Crochet Windowpane Baby Blanket

Hello! Hannah here.  Ever since my mom started making gingham blankets, I’ve been wanting to make this crochet windowpane blanket, but I wasn’t sure if I was a good enough crocheter to handle the technique of carrying the yarn.  But when I did a few sample swatches to experiment with colors I realized that it really wasn’t as difficult as I thought it was, and that this windowpane design is actually a great way to practice for real gingham blankets because you only have to use two colors instead of three!

On the surface, carrying the yarn for the green stripes may seem like a waste of extra yarn, but if you think about the amount of ends that you would have to weave in, I don’t think carrying through takes up that much more, especially if you are using a relatively lightweight yarn.  I think carrying yarn was the best way to do it for the look I was going for and I really love how it turned out.

crochet windowpane blanket

When I first started doing some practice swatches for this blanket, I wanted to make the lines electric blue, but the blue being carried through just stuck out too much, so I decided to go with a lighter color that would blend in more with the white.  And actually I’m so glad I did because I’ve been seeing this minty green color all over the baby section at Target lately and I think it could go for either a girl or a boy!

(An ad-free PDF of this pattern is available on the Daisy Farm Crafts Etsy Shop.  Free pattern below.)

Materials

4 skeins Caron Simply Soft in White

4 skeins Caron Simply Soft in Soft Green

Size G and H Hook

Tapestry Needle

Scissors

(Finished blanket size appx. 38 in. x 39 in)

Pattern

Before you get started, you’ll want to make sure you understand the technique of how to carry yarn in your blanket and how to stop it from get twisted as you work.  This video shows a demonstration of carrying yarn for a gingham blanket, so the counting is not the same, but the technique of carrying the yarn is:

 

Chain 129 in white with a size G hook. (Or one size smaller than whatever you are using. If you saw in the video, starting with a smaller hook helps to keep the chain from sagging).

If you want to make the blanket bigger or smaller, the pattern repeat is any multiple of 10, plus 9.

Switch to an H hook and *[work 8 SC in white, pulling through with green on 8th stitch.  Work 2 SC in green, carrying the white yarn behind, and pull through with white on the second stitch.]*  Repeat *[ ]* until end of row, always carrying the yarn that you aren’t using.  You should have 8 stitches of white at the end of the row.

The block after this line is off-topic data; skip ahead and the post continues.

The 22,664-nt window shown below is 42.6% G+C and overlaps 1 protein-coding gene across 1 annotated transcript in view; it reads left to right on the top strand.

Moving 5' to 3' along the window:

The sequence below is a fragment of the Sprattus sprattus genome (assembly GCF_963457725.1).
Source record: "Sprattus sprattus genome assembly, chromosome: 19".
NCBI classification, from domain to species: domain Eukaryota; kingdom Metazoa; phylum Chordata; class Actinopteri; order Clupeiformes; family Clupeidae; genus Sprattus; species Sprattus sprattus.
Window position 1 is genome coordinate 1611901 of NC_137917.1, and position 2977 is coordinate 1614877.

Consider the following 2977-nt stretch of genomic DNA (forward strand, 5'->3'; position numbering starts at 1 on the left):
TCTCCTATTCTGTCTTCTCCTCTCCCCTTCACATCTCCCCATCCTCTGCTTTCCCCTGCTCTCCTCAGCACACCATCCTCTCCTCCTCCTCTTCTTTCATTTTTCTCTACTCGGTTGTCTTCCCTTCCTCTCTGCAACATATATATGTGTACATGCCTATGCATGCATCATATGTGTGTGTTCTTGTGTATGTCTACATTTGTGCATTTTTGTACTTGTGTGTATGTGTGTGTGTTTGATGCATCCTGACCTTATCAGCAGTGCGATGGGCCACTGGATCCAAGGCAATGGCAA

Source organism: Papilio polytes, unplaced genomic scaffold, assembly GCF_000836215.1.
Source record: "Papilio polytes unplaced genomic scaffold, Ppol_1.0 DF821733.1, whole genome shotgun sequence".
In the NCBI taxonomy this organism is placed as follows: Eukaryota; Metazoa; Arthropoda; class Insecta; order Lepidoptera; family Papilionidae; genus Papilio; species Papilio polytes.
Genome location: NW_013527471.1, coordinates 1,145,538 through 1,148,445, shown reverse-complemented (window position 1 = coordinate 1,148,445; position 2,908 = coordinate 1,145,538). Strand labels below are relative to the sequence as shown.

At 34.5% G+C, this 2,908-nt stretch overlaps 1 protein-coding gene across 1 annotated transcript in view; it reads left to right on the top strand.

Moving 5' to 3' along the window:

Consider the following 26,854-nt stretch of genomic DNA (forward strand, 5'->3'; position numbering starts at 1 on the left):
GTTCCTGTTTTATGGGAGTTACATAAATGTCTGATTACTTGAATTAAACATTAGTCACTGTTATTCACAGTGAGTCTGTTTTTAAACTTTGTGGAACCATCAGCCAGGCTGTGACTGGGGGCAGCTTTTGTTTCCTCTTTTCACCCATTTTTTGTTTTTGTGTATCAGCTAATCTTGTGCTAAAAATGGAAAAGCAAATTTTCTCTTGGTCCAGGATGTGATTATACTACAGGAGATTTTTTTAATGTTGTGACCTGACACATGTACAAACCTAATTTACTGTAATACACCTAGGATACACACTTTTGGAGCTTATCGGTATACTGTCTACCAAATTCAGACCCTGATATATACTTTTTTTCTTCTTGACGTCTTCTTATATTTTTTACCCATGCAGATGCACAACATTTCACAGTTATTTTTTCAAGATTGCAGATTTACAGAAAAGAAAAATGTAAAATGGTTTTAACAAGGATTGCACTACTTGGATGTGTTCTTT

Chain one, turn and repeat *[ ]* for 10 rows.  On the last white stitch of the 10th row, pull through with green.  Chain one and work two rows of SC in green, carrying the white yarn behind.  On the last green stitch of the second row, pull through with white and repeat *[ ]* for ten rows, then two rows of green, etc. until you reach your desired length.

To make sure you don’t get crooked lines, if you are going back to check your work you should always have 8 stitches of white followed by two stitches of green.

When I reached the last ten rows of white, I worked one row of SC of green and continued around the blanket to form the border on the sides and the other end, working 3 SC’s into the corners.  I worked another row of green SC around the edges so that I had 2 total, and when I reached the corner I started with, I slip stitched into the corner and tied off the blanket.

In case you are more of a visual learner, here is a partial graph to help you understand the counting:

Thanks so much for stopping in for this pattern!  Once you finish your project we’d love if you would take a picture and share with us on Instagram!  Just use the hashtag #daisyfarmcrafts on your photo – we’d love to see your creativity.  I think this blanket could look cool with a lot of different lighter colors that blend in with the white when you carry the yarn.

If you’ve been following the farm for a while, you know that one of the reasons that my mom and I like to crochet baby blankets is that my husband and I have been struggling with infertility for the last several years and we hope that one day one of these blankets will welcome a new baby into our family.

We like to joke that this baby must have a very specific style because we apparently haven’t made the right blanket yet!  Every month that goes by tends to bring a rollercoaster of emotions for me, but I’m grateful to have these crochet projects to allow me to be creative and to have a way to physically show my hope for the future.  So far a lot of the blankets that we’ve made have ended up going to babies that have come to our friends and family and its fun to be able to celebrate with them and welcome those babies into the world.

I’ve only been crocheting for about a year, but it’s been interesting to look back and see how I’ve improved my crochet over the last year.  There is something really comforting in the idea that things can be learned, that we can become good at things we were bad at before.  In this phase of life right now I’m still trying to figure out my purpose and how I can have a fulfilling life without kids and I’m grateful that life is a lot like crafting in that I can just keep trying new things, trying to be creative and learning from my mistakes.  And hopefully down the road I’ll eventually get to look back and be able to appreciate how I’ve grown.

xo, Hannah